System administrators that deploy tools such as RHEL’s Kickstart are typically concerned with rapidly deploying large numbers or servers, therefore it is quite unfortunate that Kickstart has only very basic network configuration support. What it means is that sysadmins have had to resort to manually configuring IP addresses and NIC Bonding for each and every installed server.
Cobbelr’s Advanced Networking feature seems to suggest a solution for this problem. It seem to me, however, that the approach taken is impractical for large organizations. Cobbler’s approach is to have the sysadmin use the Cobbler command line tool feed in the configuration for each and every NIC on the new server, prior to server installation and based on NIC MAC addresses.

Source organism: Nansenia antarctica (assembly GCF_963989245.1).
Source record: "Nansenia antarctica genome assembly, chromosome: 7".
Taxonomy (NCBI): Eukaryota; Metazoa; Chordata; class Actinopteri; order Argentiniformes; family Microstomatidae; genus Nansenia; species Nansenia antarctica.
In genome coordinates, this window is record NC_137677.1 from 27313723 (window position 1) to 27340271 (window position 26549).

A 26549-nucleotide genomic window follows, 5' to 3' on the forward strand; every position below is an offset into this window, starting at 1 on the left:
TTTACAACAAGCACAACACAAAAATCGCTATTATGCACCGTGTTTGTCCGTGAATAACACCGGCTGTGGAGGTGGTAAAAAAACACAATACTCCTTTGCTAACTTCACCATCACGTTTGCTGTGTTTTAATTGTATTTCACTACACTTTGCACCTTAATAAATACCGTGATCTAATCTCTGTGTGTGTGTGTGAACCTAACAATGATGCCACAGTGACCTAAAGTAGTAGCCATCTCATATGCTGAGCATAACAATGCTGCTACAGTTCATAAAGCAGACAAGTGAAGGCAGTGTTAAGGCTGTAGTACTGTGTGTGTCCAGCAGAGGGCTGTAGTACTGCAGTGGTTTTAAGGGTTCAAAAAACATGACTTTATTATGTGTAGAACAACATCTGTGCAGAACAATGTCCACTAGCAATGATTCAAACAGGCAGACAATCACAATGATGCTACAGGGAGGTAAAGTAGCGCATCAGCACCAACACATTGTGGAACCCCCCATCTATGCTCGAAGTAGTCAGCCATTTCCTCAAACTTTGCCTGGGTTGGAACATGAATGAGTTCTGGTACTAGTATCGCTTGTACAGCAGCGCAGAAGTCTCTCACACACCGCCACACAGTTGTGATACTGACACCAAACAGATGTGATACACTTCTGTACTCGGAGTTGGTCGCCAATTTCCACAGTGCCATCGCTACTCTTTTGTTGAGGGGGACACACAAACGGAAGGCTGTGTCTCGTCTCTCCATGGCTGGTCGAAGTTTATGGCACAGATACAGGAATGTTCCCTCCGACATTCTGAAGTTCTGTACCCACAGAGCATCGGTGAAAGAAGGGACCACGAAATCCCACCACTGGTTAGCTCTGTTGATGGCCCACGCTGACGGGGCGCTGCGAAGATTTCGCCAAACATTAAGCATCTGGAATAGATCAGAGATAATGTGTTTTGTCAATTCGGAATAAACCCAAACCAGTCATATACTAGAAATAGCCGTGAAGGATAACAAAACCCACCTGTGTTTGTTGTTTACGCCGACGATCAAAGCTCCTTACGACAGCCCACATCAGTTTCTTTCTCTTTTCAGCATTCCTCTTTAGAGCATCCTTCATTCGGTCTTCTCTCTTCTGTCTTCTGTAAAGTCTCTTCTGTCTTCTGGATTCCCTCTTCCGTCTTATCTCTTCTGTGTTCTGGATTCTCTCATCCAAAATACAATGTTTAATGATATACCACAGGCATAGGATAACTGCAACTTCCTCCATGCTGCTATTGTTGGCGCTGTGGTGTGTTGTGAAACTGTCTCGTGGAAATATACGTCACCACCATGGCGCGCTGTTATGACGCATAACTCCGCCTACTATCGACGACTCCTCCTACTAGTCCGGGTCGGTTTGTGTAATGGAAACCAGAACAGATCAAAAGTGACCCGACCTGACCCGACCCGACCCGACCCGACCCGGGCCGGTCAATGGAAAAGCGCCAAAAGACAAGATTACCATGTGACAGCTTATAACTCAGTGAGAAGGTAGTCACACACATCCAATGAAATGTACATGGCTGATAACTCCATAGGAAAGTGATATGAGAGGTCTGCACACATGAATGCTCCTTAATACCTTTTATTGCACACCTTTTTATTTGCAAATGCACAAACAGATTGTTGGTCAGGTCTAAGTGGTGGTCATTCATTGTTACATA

This approach is impractical because the last thing a sysadmin faced with installing dozens of servers wants to to is to boot each and every server with one tool or another in order to check what the MAC addresses are, might as well manually configure the servers once they are already installed with a operating system…
The approach we’ve taken in my organization was to develop our own internal tool that automatically performs network configuration based on detecting where the various NICs are connected to by pinging well-known IP addresses. This approach has an additional benefit in that it can be used to quickly reconfigure the server when faulty NICs or motherboards are replaced (E.g. when the MAC addresses change).